GUC: U. must acknowledge anti-Muslim biases
Opinions Column: Macro to Micro
I was leaving the interfaith meditation room located on the lower floor of the College Avenue Student Center when something scribbled on the wall adjacent to the room’s entrance caught my attention. “Drain the swamp,” it read. This is a phrase that has been utilized by many politicians in the past, the most recent being the current president-elect. It tends to refer to the action of purging a government of existing internal corruption. Thus, one can imagine my surprise when I saw it penned onto a wall that is located right next to a space publicly used on a daily basis for prayer and reflection by many students, a majority of which identify as Muslim. What was the correlation between the meaning of the phrase and the space it was drawn near? Needless to say, I took out my phone and photographed it. That same day, I filed a bias incident report to the University.
One day after the election results were declared, Muslim students at New York University awoke to find that the word “Trump!” had been flagrantly scrawled on the door of their prayer space. Many saw the defacement as an open threat to the safety and security of students. I wonder: With what intention was “Drain the swamp” written on the wall of my university? What message was the individual trying to imply? It is clear that it was meant as an act of intimidation to the Muslim community on campus, yet even the choice of phrase in the vandalism demonstrates a degree of ignorance. However, that individual’s potential ignorance in the actual meaning of the phrase should not cause one to overlook the open feeling of enmity it was intended to reflect. In other words, the individual was expressing the idea that we, students who are under the umbrella of the title “Muslim” are not welcome here on campus, nor should we feel safe. The implication of the writing can go so far as to say that just as a government is to be purged of corruption, this campus will also be purged of Muslims. Is this not an open declaration of hate and a warning of a menacing nature? Is this not enough to cause worry and concern for the security of those targeted by such a message? Or will the administration also dismissively call it freedom of speech? For how long will the university refuse to acknowledge the looming reality that Muslim students — along with other minorities targeted in the past by similar acts — must live and learn under?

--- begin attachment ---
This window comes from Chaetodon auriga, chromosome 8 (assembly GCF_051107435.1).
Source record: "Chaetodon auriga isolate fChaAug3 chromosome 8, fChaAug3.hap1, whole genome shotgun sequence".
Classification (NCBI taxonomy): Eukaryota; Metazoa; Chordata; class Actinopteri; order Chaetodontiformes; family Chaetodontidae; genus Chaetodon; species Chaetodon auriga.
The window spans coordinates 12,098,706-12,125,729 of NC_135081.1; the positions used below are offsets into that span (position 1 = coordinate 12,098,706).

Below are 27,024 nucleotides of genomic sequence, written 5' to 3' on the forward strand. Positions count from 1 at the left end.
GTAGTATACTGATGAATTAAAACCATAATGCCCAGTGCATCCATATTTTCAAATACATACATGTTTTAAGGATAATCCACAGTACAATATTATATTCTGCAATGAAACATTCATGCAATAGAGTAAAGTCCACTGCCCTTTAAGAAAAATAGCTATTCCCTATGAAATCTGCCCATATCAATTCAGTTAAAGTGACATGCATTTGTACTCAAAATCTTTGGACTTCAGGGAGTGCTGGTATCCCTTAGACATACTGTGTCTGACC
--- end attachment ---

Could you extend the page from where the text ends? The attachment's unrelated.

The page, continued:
This was the second bias incident report I filed to the University this semester. About two months ago, I was also verbally attacked on campus by individuals in a passing vehicle. My initial report was promptly acknowledged by a dean, which I was appreciative of, and while he was sincere and empathetic in his response, I want to now ask the Rutgers administration: What are the active steps being taken to combat such situations? My experience was a minor, perhaps inconsequential, example of the many acts of anti-Muslim sentiment happening each day. What are the measures being enacted to protect the safety and well-being of a specific group of students on campus, which make up roughly 11.2 percent of the student body? I do not see any public announcement, let alone email, of support and solicitude for the approximately 4,000 Muslim students of Rutgers University. Blanket statements are insufficient. If students of a particular faith or of a particular ethnicity or of a particular legal status are being conspicuously targeted, then a clear, specific statement in solidarity with those groups of students is mandated.
A day later, when I went to the interfaith meditation room again, I realized that the wall was cleared of the writing. As it should be. However, where is the recognition that it had occurred? When a crime happens on campus, community members are alerted of it, even if it has already been addressed. Removing all traces of the vandal act without acknowledging that it existed is an erasure of the threat that was being conveyed. I am also still awaiting a response for my bias incident report. Perhaps some will think that I am dramatically escalating an insignificant scribble. But to me and to those whom it was addressing, that insignificant scribble is a physical manifestation of the bigoted and pervasive rhetoric that furthers the fear that weighs on the shoulders of our parents over our well-being. I do not want to passively wait for the next incident that will confirm and actualize that fear. I call upon the University to take heed and act.
Aysenur Guc is a School of Arts and Sciences sophomore majoring in philosophy. Her column, "Macro to Micro," runs monthly on Fridays.
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